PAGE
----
The decision this week by the Supreme Court of the United States to deny North Carolina its day in court to defend its new election law is disappointing, but it is not the end of the world. There is a way forward and today the situation is no different than it was yesterday or even on Election Day 2016. But first let’s take a quick look at the current landscape.
For Democrats and Republicans, the electoral field has not changed. Under the current rules, Democrats, except for the governor’s race, were the big election losers in North Carolina. Despite the cries of gerrymandering by the losers, many of these elections have nothing to do with gerrymandering. They have everything to do with their candidates getting fewer votes than the Republicans.
The Democrats are in the minority on the Council of State for the first time ever. Republicans control more county commissions and have more elected county commissioners than at any time in recent history. The Republicans will control both U.S. Senate seats for at least four years, the first time since the 1990s this has happened. And despite predictions of widespread legislative losses for the GOP, the partisan makeup of the state legislature remained the same, with Democrats picking up one seat in the state House and Republicans picking up one seat in the state Senate.
So, while most Democrats celebrated the high court’s decision and most Republicans bemoaned it, there seems to be no political gain for the Democrats and no political damage for the Republicans under the current rules. In fact, one could argue that Republicans benefit under the current rules.
But winning and doing the right thing are not the same. While Republicans are winning, the right thing to do is to make sure that our citizens trust the electoral system. As polling has shown, voters support measures that instill more confidence in the electoral system.
When it comes to voting and elections, there are many legislative actions that should be taken, but I will just address voter ID. The legislature needs to again pass comprehensive voter ID. This should be accomplished this year in one of two ways:
- Pass a voter ID law requiring a government-issued photo ID. This ID requirement should cover all forms of voting so we treat all voters equally. Any government-issued photo ID would be accepted, but no private ID’s. As part of this effort, put photos on the Electronic Benefits Transaction (EBT) cards, as Maine has done, and make those acceptable forms of photo ID. This will have the added benefit of reducing fraud in the welfare system. Also, establish the County Boards of Elections as issuing agencies for free voter ID’s. Trusting the state DMV offices to issue the free ID’s in the 2013 law turned out to be a disaster. DMV can still issue free ID’s, but would not be the primary source.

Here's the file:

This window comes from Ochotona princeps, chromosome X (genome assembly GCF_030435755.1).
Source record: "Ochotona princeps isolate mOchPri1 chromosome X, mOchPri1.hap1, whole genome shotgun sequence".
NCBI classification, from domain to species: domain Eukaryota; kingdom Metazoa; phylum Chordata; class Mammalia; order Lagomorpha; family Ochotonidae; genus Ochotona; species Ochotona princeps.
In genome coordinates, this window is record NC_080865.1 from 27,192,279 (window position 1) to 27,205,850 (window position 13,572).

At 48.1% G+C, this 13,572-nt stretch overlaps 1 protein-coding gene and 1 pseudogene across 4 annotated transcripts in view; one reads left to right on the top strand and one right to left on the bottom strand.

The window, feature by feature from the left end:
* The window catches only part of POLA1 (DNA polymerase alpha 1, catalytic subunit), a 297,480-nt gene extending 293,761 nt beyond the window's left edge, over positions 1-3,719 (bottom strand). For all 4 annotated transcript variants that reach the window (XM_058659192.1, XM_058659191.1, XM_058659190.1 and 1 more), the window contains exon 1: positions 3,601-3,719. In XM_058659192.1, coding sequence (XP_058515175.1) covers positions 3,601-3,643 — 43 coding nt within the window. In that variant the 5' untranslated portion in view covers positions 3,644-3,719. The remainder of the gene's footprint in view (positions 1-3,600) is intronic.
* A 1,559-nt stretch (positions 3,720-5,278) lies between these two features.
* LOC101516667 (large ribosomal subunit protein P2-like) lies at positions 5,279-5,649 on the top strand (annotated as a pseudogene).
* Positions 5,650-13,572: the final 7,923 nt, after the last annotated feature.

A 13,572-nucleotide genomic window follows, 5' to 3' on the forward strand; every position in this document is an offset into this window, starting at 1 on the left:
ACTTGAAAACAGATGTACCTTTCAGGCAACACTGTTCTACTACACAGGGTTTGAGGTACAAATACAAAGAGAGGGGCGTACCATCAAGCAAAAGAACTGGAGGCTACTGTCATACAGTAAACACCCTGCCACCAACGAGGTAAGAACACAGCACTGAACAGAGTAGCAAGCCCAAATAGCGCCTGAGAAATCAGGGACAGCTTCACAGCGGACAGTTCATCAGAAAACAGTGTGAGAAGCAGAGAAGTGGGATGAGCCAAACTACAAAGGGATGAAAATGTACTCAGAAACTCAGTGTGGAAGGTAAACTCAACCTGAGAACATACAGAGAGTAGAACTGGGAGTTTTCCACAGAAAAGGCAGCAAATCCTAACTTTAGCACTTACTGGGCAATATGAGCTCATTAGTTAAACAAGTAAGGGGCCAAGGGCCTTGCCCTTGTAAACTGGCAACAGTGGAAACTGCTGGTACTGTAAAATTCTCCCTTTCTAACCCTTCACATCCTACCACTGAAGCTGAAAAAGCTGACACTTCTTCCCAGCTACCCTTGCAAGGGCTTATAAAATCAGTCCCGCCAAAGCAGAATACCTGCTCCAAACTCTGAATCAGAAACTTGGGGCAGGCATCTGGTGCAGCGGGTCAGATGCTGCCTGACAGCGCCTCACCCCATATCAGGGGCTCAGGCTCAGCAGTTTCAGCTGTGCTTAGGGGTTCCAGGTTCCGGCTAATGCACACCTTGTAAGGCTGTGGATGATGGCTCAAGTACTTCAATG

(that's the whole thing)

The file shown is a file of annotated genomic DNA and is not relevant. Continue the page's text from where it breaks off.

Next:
- Imitate the Georgia law adopted in 2005 and implemented in 2008, which has passed judicial muster. We have previously advocated for this approach. Don’t monkey around with it, just make it fit the North Carolina statutes and pass it. That would include adding County Boards of Elections as agencies that can issue free voter ID’s. Georgia is a state whose size and demographics are similar to North Carolina’s – so North Carolina wouldn’t have to reinvent the wheel.
Either of the above will likely trigger a lawsuit from the Left, which will start the path to again reaching the U.S Supreme Court on the issue. This will be a clean voter ID case without the other issues and confusion that Chief Justice John Roberts used in his written decision in which the court dodged the last case. Since there is a split in decisions at the U.S. Circuit Court level on this issue, it will be hard for the Supreme Court to avoid it indefinitely. The North Carolina legislature needs to act now to start the inevitable legal proceedings.